What’s Up in the Anglican Communion?

It’s been a while since I’ve blogged about world-wide Anglicanism and I’m only prompted to do this because several people asked me to lead an Adult Forum on relations between The Episcopal Church and the Anglican Communion. So as I prepare for Sunday, I’m writing some of my thoughts down in this blogpost.

Jesse Zink, whose book Backpacking through the Anglican Communion: A Search for Unity will be published in January, 2014, points out the limited perspective of much of the press surrounding the discourse of crisis. He observes that this discourse is driven largely by male English-speaking Bishops who are able to travel from their dioceses to conferences and meetings around the world. Zink himself has spent considerable time in South Sudan and his new book tells stories of deep relationships and close cooperation among Anglicans in specific local contexts.

Just such relationships are being developed between the Episcopal Diocese of Milwaukee and the Diocese of Newala in Tanzania. You can read about the recent trip Bishop Miller took with Rev. Paula Harris and Rev. Miranda Hassett via Rev. Miranda’s notes here.

In recent weeks, the Church of Wales, the Church of Ireland, and the Church of South India have all moved towards the consecration of women bishops. This is an issue on which there is disagreement in the worldwide Anglican communion and the Church of England continues to struggle to find a way forward.

However, there are more pressing problems for the Church of England in the decisions of the Church of Wales and Ireland. Priests ordained in those places do not need the formal permission of the Archbishops of Canterbury and York to exercise their ministry in England. Kelvin Holdsworth points out that there is no current bishop in the Episcopal Church of Scotland who hasn’t been involved in some way with the consecration of women bishops. Thus, “the theology of taint” which reactionaries worry about has completely infected the Scottish Church, and he wonders whether it is still in “full communion” with the Church of England.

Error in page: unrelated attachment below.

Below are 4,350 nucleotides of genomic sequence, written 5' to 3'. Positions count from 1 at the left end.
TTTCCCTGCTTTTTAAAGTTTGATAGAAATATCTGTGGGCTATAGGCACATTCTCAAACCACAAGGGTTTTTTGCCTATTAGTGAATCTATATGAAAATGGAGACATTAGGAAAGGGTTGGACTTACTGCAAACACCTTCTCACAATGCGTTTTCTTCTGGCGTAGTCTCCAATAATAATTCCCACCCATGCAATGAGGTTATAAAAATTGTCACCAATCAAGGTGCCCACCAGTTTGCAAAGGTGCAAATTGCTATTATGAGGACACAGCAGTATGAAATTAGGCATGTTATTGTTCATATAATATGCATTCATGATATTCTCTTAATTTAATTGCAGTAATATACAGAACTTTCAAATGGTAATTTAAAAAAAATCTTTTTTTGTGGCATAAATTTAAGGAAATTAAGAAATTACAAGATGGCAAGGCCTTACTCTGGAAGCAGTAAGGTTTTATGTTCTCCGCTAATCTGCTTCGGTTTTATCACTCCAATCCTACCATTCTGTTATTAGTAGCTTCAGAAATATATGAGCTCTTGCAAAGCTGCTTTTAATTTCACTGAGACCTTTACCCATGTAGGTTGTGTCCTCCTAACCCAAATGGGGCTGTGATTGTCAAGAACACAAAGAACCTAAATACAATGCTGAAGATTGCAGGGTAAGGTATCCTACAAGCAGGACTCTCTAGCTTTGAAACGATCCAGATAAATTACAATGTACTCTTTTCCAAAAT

Finally, the conservatives are gathering in Kenya at the end of the month. This conference, called GAFCON (Global Anglican Future Conference) brings together some of the most powerful primates and archbishops from the conservative wing of Anglicanism as well as conservatives from North America and elsewhere across the communion. Many of these same primates have distanced themselves from the “official” instruments of Communion. Some boycotted the Lambeth Conference in 2008 and it was at an earlier conference that an alternative Church in North America (The Anglican Church of North America) had its institutional origins.

Earlier this month, there was talk that Archbishop of Canterbury Justin Welby might attend the conference. He is traveling to Kenya to underscore his solidarity with the victims of the recent terrorist attack. In fact, he will videotape a greeting to the conference. You can read all about it here.

If one reflects on the history of the Anglican Communion, something interesting begins to emerge. It began with a series of ad hoc moves–the Episcopal Church in the US which came into existence because of the Revolutionary War, the Lambeth Conference, et al. There was an effort at building tighter structures in the second half of the twentieth century as part of the larger wave of institution-building. But the Anglican Communion remained rather amorphous, lacking clear lines of authority.

When conflict came in the 1990s, there were efforts to establish the Communion on firmer ground, to centralize it and to vest its central institutions with clear authority. At the same time, conflict caused fissures within and across churches. With the rise of the internet, increased travel, and communication, new relationships could easily be created that circumvented traditional institutions and the “instruments of communion.” There was even an effort to create a parallel body–GAFCON–that might seize from the old Anglican Communion the authority and prestige of being the “true” Anglicans.